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Thoughts on Air Conditioners in 2025

—Kyoto University of Art & Design × Daikin: Business Collaboration Program—

Students of Kyoto University of Art & Design and members of the Daikin Advanced Design Group joined in a collaboration program to conceptualize next-generation air conditioners.

Kyoto University of Art & Design and Daikin Industries, Ltd. held a collaborative learning course titled the Business Collaboration Program. The theme of the program is to “seek and propose a new notion of living spaces and air conditioners in the next generation (assumed to be 2025).” The members of the Daikin Advanced Design Group served as lecturers to the students of the Department of Product Design at Kyoto University of Art & Design, and together they transcended the boundaries between student and company employee to stimulate the other as they pondered the future of air conditioners during the two-month program.
Advanced Design Group Leader Kouichirou Seki, who served as the program leader, talked about the background for starting the project.

“As part of its collaboration support service, the Osaka Industry Design Center introduced us to Kyoto University of Art & Design. We heard that the university has focused on collaboration with companies to provide its students experience in ‘social implementation.’ It was a great opportunity for us, too, because we want to support students who will set the design industry on fire in the future, and we thought the sensitivity of young people would inspire and help us to revitalize an approach that may have otherwise be entrenched. So, we eagerly accepted that offer.
In this program, the 16 students were divided into four teams of four after the orientation, and in each group, they discussed and further refined their ideas in development of a plan.
“In a positive sense, students spontaneously generate ideas about what they want to do. This program emphasized a workshop for concept development, and as such it was important for them to clearly explain why they wanted to do something and its significance. Here great care was taken so they would give serious thought as part of group work to arrive a concept. In actual design work at companies, designers do not work in a vacuum, but as a team. In that sense, we aimed to provide students with real work experience. As we always think of products that Daikin can propose for living spaces, we were really looking forward to seeing what students would propose from a fresh perspective.”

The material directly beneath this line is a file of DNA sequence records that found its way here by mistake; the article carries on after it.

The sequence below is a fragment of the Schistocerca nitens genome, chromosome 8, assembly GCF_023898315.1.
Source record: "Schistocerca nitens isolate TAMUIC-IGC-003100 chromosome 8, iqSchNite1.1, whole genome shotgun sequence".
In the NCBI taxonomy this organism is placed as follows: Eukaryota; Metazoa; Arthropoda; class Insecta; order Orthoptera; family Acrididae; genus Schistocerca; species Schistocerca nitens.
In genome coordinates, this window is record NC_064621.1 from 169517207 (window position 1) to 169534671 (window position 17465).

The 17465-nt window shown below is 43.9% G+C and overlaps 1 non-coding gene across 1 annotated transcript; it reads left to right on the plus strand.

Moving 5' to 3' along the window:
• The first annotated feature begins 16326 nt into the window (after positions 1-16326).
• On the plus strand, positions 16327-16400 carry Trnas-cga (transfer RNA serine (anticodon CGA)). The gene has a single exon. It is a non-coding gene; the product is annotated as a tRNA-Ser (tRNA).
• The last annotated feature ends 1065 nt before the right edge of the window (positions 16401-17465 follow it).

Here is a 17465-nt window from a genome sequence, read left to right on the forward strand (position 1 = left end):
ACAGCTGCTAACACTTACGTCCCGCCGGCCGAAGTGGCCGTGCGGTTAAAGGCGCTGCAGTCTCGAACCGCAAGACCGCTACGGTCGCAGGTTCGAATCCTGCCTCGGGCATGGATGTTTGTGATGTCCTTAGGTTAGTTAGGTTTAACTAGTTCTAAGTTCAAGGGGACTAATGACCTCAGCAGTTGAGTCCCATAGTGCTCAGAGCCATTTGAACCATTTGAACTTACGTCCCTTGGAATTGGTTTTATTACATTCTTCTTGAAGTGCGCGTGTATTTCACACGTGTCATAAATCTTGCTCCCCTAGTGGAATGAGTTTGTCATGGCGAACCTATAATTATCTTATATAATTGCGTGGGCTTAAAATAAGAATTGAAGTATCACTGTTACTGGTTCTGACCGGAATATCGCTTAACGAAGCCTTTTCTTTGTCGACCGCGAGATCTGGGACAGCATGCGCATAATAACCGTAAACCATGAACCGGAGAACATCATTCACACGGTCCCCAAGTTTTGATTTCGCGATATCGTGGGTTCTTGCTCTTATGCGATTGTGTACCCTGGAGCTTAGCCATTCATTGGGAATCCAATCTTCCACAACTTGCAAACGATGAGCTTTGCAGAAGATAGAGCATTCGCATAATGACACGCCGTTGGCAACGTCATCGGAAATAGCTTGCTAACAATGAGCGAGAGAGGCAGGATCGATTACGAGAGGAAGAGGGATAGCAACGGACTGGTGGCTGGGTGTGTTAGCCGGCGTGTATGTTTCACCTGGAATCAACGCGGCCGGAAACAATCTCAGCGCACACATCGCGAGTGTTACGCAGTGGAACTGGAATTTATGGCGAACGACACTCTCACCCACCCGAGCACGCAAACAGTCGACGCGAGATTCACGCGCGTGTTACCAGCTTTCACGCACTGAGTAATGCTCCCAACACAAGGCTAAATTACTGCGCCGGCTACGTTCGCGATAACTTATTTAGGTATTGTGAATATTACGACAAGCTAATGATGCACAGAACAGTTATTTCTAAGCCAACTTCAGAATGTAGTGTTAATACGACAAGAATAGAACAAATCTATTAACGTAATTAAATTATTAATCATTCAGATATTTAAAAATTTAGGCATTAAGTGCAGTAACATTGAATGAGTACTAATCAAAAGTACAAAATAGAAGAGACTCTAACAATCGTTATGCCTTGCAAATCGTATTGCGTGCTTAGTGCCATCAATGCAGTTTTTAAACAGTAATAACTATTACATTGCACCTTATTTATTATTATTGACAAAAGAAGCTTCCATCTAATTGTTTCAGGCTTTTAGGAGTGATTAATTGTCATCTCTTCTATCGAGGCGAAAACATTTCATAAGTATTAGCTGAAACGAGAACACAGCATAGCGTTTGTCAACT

On November 16, the last day of the collaboration program, each student made a presentation in front of the Advanced Design Group using mockups and slides. They predicted how society would change by 2025 and explained their ideas for air conditioners in many different locations and situations including houses, nursing homes, offices, and public spaces. The Advanced Design Group members were amazed by their fertile imaginations and unique perspectives.

Yuuich Murai, a member of the Advanced Design Group who gave firsthand instruction to the students over the two months, described the remarkable growth he witnessed through the collaboration program.
“I thought today’s students create very high-quality output including illustrations. Their ability to collect information and absorb advice, their flexibility and responsiveness—all of it clearly enhances their performance.”
Through communication with students, he also recognized the importance of an environment to nurture designers’ creativity.

“I think that for designers, the opportunity to listen to many opinions about their ideas and take on challenges helps them improve their knowledge and skills. In this program, students shared opinions about ideas each other, taking into account the three Cs of Company, Customer, and Competitor. By doing so, they were successful in thinking from various perspectives to identify why an idea takes a certain form and what are the issues. I believe they were able to see the difference between the quality of their own initial ideas and final output. I also realized the unending necessity for both designers and students to actively create an environment to improve skills.”

In the process of working on ideas, he also recognized the importance of how we see things.
“I think the degree to which we can transform incoming information and perspectives is important to producing many ideas and illustrations. I was impressed by students’ straightforward point of view as seen in their presentations, but at the same time, I thought some ideas would have been more interesting had they been more skeptical about the truth of a given phenomenon and seen it from a different perspective. I wished I could have more opportunities to brainstorm with them. The program was too good to close.”

Despite different ages and positions, students and Daikin members share common aspirations to create better product designs. We asked Murai how the students’ presentations inspired the Daikin Advanced Design Group.
“Our daily busy schedule often hinders us from proposing desired product concepts in a timely manner. The straightforward perspectives of the students and expressions in their proposals evoked a sense of innovation and a passion to create new things. Though I gave advice to them through the program, I was actually worried that my advice might compromise the advantages of their ideas. Providing them with real work experience was one of the collaboration purposes; however, through this program, we were the ones who were inspired to see their real views and expectations for Daikin products. I deeply appreciate the students who attended this program and would like to thank them for their participation.”

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